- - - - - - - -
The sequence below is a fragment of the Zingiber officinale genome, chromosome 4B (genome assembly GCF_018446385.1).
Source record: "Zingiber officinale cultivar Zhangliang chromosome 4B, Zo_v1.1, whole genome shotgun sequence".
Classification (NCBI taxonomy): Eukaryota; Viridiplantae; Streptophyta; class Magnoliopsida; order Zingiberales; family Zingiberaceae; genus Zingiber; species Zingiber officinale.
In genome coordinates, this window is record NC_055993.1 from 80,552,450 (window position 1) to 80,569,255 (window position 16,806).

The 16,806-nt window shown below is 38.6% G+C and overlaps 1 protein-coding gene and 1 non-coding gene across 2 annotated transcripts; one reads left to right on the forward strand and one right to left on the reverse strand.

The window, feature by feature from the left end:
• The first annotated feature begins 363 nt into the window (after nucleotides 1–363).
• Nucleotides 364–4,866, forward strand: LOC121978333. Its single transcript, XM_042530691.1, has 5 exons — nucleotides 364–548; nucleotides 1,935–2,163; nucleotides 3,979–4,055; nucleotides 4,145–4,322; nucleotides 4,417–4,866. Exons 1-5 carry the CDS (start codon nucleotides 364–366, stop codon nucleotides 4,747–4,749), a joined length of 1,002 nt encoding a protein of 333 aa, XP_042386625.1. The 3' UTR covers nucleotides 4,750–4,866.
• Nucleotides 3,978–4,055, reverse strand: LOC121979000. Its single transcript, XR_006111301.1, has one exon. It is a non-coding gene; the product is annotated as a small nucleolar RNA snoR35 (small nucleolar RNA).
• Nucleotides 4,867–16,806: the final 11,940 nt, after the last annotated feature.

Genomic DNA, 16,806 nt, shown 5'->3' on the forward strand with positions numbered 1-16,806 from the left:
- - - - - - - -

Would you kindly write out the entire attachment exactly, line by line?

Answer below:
The sequence below is a fragment of the Zingiber officinale genome, chromosome 4B (genome assembly GCF_018446385.1).
Source record: "Zingiber officinale cultivar Zhangliang chromosome 4B, Zo_v1.1, whole genome shotgun sequence".
Classification (NCBI taxonomy): Eukaryota; Viridiplantae; Streptophyta; class Magnoliopsida; order Zingiberales; family Zingiberaceae; genus Zingiber; species Zingiber officinale.
In genome coordinates, this window is record NC_055993.1 from 80,552,450 (window position 1) to 80,569,255 (window position 16,806).

The 16,806-nt window shown below is 38.6% G+C and overlaps 1 protein-coding gene and 1 non-coding gene across 2 annotated transcripts; one reads left to right on the forward strand and one right to left on the reverse strand.

The window, feature by feature from the left end:
• The first annotated feature begins 363 nt into the window (after nucleotides 1–363).
• Nucleotides 364–4,866, forward strand: LOC121978333. Its single transcript, XM_042530691.1, has 5 exons — nucleotides 364–548; nucleotides 1,935–2,163; nucleotides 3,979–4,055; nucleotides 4,145–4,322; nucleotides 4,417–4,866. Exons 1-5 carry the CDS (start codon nucleotides 364–366, stop codon nucleotides 4,747–4,749), a joined length of 1,002 nt encoding a protein of 333 aa, XP_042386625.1. The 3' UTR covers nucleotides 4,750–4,866.
• Nucleotides 3,978–4,055, reverse strand: LOC121979000. Its single transcript, XR_006111301.1, has one exon. It is a non-coding gene; the product is annotated as a small nucleolar RNA snoR35 (small nucleolar RNA).
• Nucleotides 4,867–16,806: the final 11,940 nt, after the last annotated feature.

Genomic DNA, 16,806 nt, shown 5'->3' on the forward strand with positions numbered 1-16,806 from the left: